Salineville Fiscal Officer Donna Rudder agrees. “We couldn’t do it, we just couldn’t do it” for what they pay RITA, she said. “There’s so much they do that it just doesn’t make sense not to use them …”

RITA has more staff and resources at its disposal, especially in tracking down taxpayers and collecting delinquent taxes. “That’s all they do. That’s their specialty,” Slagle said.

RITA benefits from a partnership with the Internal Revenue Service, a service available only to municipalities with more than 250,000 residents or through regional councils of government, like RITA.

In addition to a variety of online services, including electronic filing and payment system, RITA offers taxpayers around-the-clock access to their accounts as well as an automated phone system, if they prefer, to check on the status of their estimated payments, refunds or balances due. There are RITA staff taxpayers can speak with by phone during normal working hours.

Wellsville’s Black is most impressed by how easy RITA is to work with and how helpful they are. She said each community designates a local official at village or city hall to serve as a RITA liaison for anyone who stops in needing help. The designated liaison is usually the fiscal officer, and in Wellsville, the designees are Black and Mayor Nancy Murray.

Black said she and Murray help the public by giving them the proper forms to fill out when possible or refer them to RITA or call RITA on their behalf to get the answers. She said the liaisons also have the authority to waive penalties and interest on delinquent taxes, depending on the circumstances.

“If the liaison takes an active role, and I don’t see why they couldn’t take an active role, they would provide the personal touch you’re talking about,” Black said. “It’s important to take the time to help your people.”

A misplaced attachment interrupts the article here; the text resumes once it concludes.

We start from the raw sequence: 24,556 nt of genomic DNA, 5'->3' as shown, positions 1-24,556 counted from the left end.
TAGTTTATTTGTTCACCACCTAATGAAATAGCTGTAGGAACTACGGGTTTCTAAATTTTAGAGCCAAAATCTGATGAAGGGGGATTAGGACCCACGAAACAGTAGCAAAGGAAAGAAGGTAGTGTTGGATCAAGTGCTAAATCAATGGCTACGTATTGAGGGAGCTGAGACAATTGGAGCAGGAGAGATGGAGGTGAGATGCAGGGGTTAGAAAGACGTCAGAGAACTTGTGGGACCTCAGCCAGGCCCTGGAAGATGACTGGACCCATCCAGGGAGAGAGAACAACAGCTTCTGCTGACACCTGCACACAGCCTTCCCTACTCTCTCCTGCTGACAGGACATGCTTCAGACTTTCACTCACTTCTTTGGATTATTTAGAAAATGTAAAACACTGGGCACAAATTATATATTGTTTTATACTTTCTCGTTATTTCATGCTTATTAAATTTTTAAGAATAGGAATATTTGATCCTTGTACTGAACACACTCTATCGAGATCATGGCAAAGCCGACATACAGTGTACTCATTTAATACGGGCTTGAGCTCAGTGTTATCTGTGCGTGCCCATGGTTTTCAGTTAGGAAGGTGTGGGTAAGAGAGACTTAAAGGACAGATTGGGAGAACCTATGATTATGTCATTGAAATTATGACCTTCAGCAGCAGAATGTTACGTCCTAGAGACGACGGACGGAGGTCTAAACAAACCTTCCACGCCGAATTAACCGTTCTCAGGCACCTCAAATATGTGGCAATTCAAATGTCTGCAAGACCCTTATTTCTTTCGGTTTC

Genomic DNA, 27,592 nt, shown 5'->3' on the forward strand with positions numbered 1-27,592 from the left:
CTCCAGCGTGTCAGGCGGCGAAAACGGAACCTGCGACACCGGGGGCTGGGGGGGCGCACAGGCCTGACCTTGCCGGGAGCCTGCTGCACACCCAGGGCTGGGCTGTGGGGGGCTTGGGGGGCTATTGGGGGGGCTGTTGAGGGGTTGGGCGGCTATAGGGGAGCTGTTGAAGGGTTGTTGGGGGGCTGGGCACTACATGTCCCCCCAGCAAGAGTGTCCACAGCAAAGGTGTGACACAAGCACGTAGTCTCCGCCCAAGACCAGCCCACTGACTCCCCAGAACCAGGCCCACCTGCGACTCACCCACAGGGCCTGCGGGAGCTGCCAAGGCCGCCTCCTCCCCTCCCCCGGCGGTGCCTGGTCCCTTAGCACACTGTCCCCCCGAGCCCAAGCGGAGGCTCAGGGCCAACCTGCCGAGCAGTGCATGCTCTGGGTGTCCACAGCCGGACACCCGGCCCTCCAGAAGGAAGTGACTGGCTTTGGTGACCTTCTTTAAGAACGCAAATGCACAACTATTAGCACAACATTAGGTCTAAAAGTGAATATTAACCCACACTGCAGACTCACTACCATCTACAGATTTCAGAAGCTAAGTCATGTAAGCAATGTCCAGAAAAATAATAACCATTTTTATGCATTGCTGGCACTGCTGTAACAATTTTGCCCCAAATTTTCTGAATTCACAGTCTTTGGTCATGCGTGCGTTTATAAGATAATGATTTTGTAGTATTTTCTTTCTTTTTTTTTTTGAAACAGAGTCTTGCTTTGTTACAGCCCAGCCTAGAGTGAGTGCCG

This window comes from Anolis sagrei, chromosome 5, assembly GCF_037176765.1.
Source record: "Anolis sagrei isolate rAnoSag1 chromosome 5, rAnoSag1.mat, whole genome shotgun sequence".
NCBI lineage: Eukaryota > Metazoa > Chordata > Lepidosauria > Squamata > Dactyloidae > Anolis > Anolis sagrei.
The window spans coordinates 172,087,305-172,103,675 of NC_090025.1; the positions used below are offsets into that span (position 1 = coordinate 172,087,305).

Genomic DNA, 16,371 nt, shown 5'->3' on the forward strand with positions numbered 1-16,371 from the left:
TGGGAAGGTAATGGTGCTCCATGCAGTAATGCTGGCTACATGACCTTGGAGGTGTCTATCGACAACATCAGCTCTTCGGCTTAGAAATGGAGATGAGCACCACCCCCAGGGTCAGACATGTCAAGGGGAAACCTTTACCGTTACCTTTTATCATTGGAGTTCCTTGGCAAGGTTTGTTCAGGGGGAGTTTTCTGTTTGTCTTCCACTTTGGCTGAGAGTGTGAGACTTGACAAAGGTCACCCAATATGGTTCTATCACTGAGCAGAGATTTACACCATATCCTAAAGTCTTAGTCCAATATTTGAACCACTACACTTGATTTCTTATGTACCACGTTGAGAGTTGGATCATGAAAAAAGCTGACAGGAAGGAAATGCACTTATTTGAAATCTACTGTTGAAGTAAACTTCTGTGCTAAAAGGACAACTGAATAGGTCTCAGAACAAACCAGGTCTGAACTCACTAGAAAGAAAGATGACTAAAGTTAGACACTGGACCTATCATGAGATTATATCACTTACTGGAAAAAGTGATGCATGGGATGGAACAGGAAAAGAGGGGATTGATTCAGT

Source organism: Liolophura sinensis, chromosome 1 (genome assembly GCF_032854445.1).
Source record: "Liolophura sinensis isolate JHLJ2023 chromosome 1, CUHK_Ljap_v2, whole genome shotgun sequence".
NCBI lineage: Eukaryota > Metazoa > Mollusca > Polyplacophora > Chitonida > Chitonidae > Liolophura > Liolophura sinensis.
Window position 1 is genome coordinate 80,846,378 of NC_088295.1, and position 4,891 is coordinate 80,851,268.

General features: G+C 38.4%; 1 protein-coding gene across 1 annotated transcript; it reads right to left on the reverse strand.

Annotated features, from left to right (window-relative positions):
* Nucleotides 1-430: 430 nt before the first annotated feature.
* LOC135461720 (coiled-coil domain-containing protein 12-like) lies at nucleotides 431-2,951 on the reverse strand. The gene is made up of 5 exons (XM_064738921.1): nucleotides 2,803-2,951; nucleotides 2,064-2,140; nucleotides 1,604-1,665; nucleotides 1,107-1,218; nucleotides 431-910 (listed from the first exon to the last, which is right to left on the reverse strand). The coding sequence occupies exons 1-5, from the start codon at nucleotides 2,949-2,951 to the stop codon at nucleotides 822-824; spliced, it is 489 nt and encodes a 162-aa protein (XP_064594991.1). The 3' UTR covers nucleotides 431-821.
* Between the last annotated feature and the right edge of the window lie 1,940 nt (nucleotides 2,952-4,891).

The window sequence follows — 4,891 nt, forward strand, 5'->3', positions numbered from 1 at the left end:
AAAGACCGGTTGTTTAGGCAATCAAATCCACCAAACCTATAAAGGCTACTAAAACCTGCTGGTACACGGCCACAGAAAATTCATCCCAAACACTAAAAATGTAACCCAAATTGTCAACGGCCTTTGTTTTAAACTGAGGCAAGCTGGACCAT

Wellsville only gets about one or two walk-ins per tax season seeking help, which seems fairly typical of the communities that have used RITA for a while.

“Really, since the first year I haven’t had anyone come in,” said Leetonia’s Chismar. “This past year I didn’t have anyone come in at all.”

Chismar was not surprised collections have increased significantly since Leetonia switched to RITA. “That’s part of the reason we went to them … I think they do a better job collecting what is due,” he said.

There were $75,000 in delinquent taxes when RITA took over in Leetonia, but Chismar said the company whittled that down to about $5,000 in two and a half years. The new tax delinquencies have grown to more than $30,000, however, and RITA is getting to work on collecting them.

RITA will also issue subpoenas for delinquent taxpayers requiring they appear at village or city hall, where the offenders are given a chance to pay up or enter into a payment plan, which usually results in any late fees or penalties being waived. This is an additional service, and the cost is $8 per subpoena. East Palestine, New Waterford, Salineville and Wellsville used the subpoena program in 2018, with the cost ranging from $1,348 for New Waterford to $3,736 for Wellsville.

The city of Columbiana switched to RITA last summer following the retirement of their longtime tax administrator. City Manager Lance Willard said RITA’s ability to go after delinquent taxes is definitely a benefit.

“RITA has the resources that we believe will allow us to collect from all the individuals that we may have not been able to collect from before,” he said.

Columbiana spent $158,409 on tax collections in 2018, the last full year the office was in operation, and Willard expects contracting with RITA will save them $50,000.

“That being said, our decision was based upon more than that. With the tax law changes and the amount of returns increasing, we were getting to the point that we could not handle it with one staff member. We had one part-time person to help keep up” and would have needed to hire more staff had they not switched to RITA, Willard said.